During February and early March this year I had the chance to contribute to the first ever Indonesian Orchid Festival held at the Royal Botanic Gardens, Kew.
Hundreds and thousands of visitors enjoyed amazing displays of Indonesian orchids in the tropical warmth of the Princess of Wales Conservatory. Under the theme "Orchids After Hours" guests attended a series of talks including the 'behind the scenes' efforts in presenting and tending the displays, how Kew scientists are contributing to protect endangered plant life, and insights on a worldwide classification of medicinal plant names.
My talk: 'Indonesia's Spice connection' started with an edible orchid and ended with insights on the world's contribution to Indonesian cuisine. And yes vanilla is a member of the orchid family and today is the world's second most valuable spice after saffron.
Vanilla was part of my childhood in North Sulawesi but the core of my talk was about nutmeg and cloves, the spices that brought the world to Indonesia in the fifteenth and sixteenth centuries and the islands of Banda - once so very famous and almost forgotten today. It's the spice trade from Indonesia that resulted in the famous swap by the English of the nutmeg growing island of Run for New York, formerly Dutch New Amsterdam.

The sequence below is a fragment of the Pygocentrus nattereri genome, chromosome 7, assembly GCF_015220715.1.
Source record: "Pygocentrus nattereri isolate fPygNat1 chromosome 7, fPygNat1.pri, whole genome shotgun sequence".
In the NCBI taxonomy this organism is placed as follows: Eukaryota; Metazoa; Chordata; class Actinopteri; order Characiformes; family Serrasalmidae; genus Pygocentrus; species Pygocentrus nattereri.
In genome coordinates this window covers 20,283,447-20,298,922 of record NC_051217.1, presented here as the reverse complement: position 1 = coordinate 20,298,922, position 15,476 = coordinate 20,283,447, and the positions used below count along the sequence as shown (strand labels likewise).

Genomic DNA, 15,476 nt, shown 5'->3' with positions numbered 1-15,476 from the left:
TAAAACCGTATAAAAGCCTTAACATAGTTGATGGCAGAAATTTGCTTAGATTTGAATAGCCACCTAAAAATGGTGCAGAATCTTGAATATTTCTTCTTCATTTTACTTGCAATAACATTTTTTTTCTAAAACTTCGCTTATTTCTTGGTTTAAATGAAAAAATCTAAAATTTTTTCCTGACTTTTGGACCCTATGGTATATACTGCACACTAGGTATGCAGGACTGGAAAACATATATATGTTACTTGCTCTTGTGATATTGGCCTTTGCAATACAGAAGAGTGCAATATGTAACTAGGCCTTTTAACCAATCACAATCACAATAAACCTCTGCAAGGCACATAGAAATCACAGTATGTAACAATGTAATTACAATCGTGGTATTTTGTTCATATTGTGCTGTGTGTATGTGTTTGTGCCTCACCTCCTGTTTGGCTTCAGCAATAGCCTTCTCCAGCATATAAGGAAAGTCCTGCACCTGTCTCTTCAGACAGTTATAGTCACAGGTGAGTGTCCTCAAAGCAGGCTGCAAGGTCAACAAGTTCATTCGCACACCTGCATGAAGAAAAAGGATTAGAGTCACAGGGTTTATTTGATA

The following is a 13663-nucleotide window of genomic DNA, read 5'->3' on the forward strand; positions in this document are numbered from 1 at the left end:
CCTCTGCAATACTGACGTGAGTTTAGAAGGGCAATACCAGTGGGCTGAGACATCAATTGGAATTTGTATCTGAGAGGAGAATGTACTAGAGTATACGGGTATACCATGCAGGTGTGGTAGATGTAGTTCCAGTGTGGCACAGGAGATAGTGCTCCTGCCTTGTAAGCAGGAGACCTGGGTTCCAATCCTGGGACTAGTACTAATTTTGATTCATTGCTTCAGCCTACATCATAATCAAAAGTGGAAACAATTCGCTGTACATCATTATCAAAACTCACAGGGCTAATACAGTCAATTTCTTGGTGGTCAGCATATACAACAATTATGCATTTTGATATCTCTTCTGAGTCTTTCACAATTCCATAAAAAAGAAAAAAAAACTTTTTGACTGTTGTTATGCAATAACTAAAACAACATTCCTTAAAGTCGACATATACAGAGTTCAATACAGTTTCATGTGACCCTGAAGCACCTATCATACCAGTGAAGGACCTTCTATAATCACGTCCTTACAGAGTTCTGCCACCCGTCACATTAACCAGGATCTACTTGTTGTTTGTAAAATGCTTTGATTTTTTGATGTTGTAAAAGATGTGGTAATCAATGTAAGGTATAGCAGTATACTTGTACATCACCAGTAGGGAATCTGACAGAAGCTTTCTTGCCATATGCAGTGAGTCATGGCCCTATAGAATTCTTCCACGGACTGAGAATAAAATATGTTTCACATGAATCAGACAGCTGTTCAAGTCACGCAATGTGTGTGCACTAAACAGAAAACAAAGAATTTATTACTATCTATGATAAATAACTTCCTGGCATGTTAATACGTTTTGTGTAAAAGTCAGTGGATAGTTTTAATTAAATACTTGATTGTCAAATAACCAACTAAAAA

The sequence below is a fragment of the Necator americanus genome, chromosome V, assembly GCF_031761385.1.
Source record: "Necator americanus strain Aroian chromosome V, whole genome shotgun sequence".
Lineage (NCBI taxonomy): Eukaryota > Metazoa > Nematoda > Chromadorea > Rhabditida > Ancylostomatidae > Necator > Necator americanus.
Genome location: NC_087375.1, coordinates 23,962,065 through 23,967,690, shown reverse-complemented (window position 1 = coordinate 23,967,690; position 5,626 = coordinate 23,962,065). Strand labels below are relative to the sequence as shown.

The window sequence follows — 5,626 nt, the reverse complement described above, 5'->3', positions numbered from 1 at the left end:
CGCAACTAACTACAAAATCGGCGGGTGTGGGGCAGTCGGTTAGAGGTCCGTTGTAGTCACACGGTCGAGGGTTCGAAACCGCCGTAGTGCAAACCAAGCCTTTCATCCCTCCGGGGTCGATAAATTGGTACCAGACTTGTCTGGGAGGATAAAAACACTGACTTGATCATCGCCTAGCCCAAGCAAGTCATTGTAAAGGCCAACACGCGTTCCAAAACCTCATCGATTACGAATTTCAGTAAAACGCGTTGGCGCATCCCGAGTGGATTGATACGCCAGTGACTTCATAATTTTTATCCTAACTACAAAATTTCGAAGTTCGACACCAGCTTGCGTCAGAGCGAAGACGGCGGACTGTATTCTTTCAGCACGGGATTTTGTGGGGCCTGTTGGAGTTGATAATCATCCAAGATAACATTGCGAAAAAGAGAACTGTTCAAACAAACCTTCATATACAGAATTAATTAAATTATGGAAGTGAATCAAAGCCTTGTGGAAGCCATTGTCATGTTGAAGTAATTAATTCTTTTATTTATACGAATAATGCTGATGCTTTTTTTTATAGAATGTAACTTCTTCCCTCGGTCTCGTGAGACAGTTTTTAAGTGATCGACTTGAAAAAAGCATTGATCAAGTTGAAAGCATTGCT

Here's a few pictures (below) from those evenings inside the warmth of the conservatory and the clever displays of Indonesian flora and natural history. My thanks to the staff and catering team at RBG Kew who put on a lovely Indonesian menu at the gardens during the festival and support for my demo talk. I prepared litres and litres of roasted butternut squash soup plus fragrant nutmeg cloves and ginger tea for those who joined my talks - to help keep out the cold on their way home.
Photo credits: top right RBG Kew; remainder Petty Elliott.